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NBA Draft: The gambles

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NBA Draft: The gambles

However, those temperamental NBA Draft lottery ping pong balls align themselves on May 30, the Wizards' options appear rather clear: the shot blocking Anthony Davis first and foremost followed by in some order the rebounding Thomas Robinson, the outside shooting Bradley Beal or the aggressive natured Michael Kidd-Gilchrist.That's a short list of four. The Wizards could land the fifth selection. Should that take place, this is where the prognostications get a little tricky.Not with the Wizards on the brain, but Sam Amick from SI.com slotted prospects into three categories: winning the jackpot (the quartet above), the safe options (think Harrison Barnes and Tyler Zeller) and the gambles. The realistic names to ponder have a Nutmeg state kind of vibe. That's Connecticut for all of you non-state motto buff folks out there.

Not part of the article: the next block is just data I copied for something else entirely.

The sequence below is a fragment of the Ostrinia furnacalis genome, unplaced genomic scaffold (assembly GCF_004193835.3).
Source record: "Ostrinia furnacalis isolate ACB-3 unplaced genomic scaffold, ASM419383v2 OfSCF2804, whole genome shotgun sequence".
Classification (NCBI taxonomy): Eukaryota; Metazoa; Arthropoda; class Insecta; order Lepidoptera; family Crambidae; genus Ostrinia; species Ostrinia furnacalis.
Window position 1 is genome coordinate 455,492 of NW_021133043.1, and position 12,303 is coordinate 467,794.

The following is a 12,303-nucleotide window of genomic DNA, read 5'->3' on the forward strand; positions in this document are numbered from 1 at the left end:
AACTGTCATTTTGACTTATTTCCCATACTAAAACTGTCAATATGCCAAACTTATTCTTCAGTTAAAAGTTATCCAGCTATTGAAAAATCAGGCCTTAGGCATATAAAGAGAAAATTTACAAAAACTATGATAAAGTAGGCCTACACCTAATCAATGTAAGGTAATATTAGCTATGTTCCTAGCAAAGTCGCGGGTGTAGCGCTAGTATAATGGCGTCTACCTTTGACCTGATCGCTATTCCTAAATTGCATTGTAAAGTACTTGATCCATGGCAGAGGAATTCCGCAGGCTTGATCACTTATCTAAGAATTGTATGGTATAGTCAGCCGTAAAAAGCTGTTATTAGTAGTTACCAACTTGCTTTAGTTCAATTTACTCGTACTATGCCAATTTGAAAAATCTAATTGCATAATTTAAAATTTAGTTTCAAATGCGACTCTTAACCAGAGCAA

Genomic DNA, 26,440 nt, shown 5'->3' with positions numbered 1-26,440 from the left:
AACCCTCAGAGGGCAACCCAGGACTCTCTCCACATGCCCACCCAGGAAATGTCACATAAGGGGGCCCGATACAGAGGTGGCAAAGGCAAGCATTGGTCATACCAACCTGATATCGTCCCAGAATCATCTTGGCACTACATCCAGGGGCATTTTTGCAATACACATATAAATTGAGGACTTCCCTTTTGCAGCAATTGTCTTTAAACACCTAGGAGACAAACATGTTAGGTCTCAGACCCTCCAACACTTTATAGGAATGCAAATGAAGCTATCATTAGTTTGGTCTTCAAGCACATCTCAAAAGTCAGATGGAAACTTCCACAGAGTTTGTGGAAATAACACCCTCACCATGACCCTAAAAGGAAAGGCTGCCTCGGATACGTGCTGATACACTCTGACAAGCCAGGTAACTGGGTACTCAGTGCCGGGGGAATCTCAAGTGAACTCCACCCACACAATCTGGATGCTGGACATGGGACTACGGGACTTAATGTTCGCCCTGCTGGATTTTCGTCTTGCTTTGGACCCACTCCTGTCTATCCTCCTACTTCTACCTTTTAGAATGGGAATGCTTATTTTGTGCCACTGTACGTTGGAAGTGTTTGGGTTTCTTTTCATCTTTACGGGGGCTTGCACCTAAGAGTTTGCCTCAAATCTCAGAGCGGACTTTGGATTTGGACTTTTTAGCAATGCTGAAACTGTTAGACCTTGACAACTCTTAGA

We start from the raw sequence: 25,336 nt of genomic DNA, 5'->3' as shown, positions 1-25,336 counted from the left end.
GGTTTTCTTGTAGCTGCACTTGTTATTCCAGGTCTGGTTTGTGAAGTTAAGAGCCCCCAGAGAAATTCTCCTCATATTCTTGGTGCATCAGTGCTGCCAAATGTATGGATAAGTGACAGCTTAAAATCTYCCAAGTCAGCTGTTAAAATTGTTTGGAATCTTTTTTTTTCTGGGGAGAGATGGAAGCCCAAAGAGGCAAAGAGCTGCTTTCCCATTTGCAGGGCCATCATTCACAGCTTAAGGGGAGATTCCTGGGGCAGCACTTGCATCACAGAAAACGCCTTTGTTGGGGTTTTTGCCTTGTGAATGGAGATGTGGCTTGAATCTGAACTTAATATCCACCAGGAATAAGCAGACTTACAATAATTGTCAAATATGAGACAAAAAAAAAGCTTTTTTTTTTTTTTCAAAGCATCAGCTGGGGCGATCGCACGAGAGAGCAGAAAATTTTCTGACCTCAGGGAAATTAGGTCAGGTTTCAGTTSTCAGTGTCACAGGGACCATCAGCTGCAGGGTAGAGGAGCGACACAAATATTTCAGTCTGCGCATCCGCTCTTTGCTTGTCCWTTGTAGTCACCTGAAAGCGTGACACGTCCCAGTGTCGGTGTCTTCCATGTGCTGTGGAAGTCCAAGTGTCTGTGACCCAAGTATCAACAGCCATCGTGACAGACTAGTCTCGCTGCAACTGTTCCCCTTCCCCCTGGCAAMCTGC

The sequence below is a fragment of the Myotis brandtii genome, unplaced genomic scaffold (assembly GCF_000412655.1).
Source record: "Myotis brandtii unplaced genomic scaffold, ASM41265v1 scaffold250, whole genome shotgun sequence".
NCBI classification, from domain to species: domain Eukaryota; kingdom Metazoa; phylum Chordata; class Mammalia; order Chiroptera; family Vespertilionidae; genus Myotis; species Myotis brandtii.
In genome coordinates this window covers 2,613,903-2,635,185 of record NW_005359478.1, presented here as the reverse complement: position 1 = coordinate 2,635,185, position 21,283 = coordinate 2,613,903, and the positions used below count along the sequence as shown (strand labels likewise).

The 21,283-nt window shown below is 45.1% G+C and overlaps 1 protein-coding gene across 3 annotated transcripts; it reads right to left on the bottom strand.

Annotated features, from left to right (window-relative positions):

Andre Drummond, the powerful 6-foot-10, 270 lbs freshman center is the epitome of risk. Size matters, but so does skill and instincts and not sure anyone can say in this case that the hefty former outweighs the training wheels latter. You don't need, as Amick has done, to quote an anonymous NBA front office to say about Drummond, "he's a project."His silky wing guard teammate Jeremy Lamb fits a greater need for the locals. However,for observers who turned hot for the 6-foot-5 guard's perimeter game following a stellar national championship run with the Huskies,Lamb's sophomore campaign left them a bit cold.Read the two profiles, stay for my final thoughts below...Andre Drummond, Connecticut, freshman center (6-foot-10, 270 pounds): While Kentucky power forward and consensus No. 1 pick Anthony Davis was the headliner of the "Jackpot" bunch, Drummond has that label in this group. His talent and size are worthy of Jackpot status, but the best center in the bunch lands here after being the poster boy for the Huskies' disappointing defense of their 2011 national title.Drummond's unexpected decision last August to attend UConn was seen as the sort of recruiting coup that could keep the Huskies near the top of college basketball despite the loss of star guard Kemba Walker to the NBA. Scout.com made Drummond the No. 2 recruit in the country as a senior at St. Thomas More High School in Oakdale, Conn., where he won a national prep title.But the mix never worked, even as UConn returned a fellow pro prospect and a breakout player in its championship run, shooting guard Jeremy Lamb (more on him later). The Huskies were eliminated in the first round of the NCAA tournament by Iowa State, finishing 20-14 overall and 8-10 in the Big East. Drummond had just two points and three rebounds in 26 minutes in that game, capping a season in which he averaged only 10 points, 7.6 rebounds, 2.7 blocks and 28.4 minutes while shooting 53.8 percent from the field and an embarrassing 29.5 percent from the free-throw line. "He's a project," one front-office man said.Still, he's about as promising a project as there is in this draft. The combination of his size and elite athleticism has teams wondering if he could become a hybrid of the Lakers' Andrew Bynum and the Magic's Dwight Howard. Like both players, he is a force on defense at a young age but has a long way to go offensively.Drummond can run the floor like a guard, he's a natural passer and he can step out for mid-range jumpers. But the inconsistency and his penchant for playing while in third gear have raised concerns. His playing time was inconsistent as well, though, with six games of fewer than 20 minutes, and his ability to be a dependable rebounder when he played big minutes could be revealing. Attacking the glass is often an indicator of a player's motor, and Drummond averaged 9.6 rebounds in his 16 games of 30-plus minutes.Jeremy Lamb, Connecticut, sophomore shooting guard (6-5, 185): As is the case with Drummond, there's some guilt by association here when it comes to the Huskies and their weak title defense. Lamb's skill set, shot, athleticism and smooth scoring are still enough to ensure that he doesn't slide too far in the first round, but he didn't progress the way that many expected after Walker's departure. Four of his 10 games with at least 20 points last season came in the first five contests, and he averaged 17.7 points overall while shooting 47.8 percent from the field and 33.6 percent on three-pointers. Lamb's very skinny frame is an issue, too.Can't imagine anyone talking me into Wizards drafting the general manager kiling Drummond- and that goes triple should any of those jackpot-y types still be on the board. Plus the Wizards have young bigs plus Nene andneed shooters. Then again, if you're taking a risk, go big over small, so they say.If another high lottery team has that mindset and drafts Drummond ahead of the Wizards, best case scenario. If the Wizards drop to five and it's a choice between him, Lamb or one of other "safe" or "gamble" types, conjuring up a trade for a veteran could bethe better Plan B.